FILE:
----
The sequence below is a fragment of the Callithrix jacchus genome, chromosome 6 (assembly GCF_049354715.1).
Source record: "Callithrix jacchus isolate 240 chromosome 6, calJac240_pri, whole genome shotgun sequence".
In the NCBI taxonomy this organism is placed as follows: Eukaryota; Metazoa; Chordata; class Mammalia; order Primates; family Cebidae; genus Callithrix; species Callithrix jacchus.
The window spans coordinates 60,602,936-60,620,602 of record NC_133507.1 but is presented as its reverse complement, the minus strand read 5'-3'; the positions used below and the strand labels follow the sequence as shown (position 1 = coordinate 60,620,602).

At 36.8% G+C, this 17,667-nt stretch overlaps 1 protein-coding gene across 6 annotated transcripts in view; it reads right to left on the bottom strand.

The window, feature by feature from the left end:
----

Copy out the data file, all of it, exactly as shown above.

The sequence below is a fragment of the Callithrix jacchus genome, chromosome 6 (assembly GCF_049354715.1).
Source record: "Callithrix jacchus isolate 240 chromosome 6, calJac240_pri, whole genome shotgun sequence".
In the NCBI taxonomy this organism is placed as follows: Eukaryota; Metazoa; Chordata; class Mammalia; order Primates; family Cebidae; genus Callithrix; species Callithrix jacchus.
The window spans coordinates 60,602,936-60,620,602 of record NC_133507.1 but is presented as its reverse complement, the minus strand read 5'-3'; the positions used below and the strand labels follow the sequence as shown (position 1 = coordinate 60,620,602).

At 36.8% G+C, this 17,667-nt stretch overlaps 1 protein-coding gene across 6 annotated transcripts in view; it reads right to left on the bottom strand.

The window, feature by feature from the left end: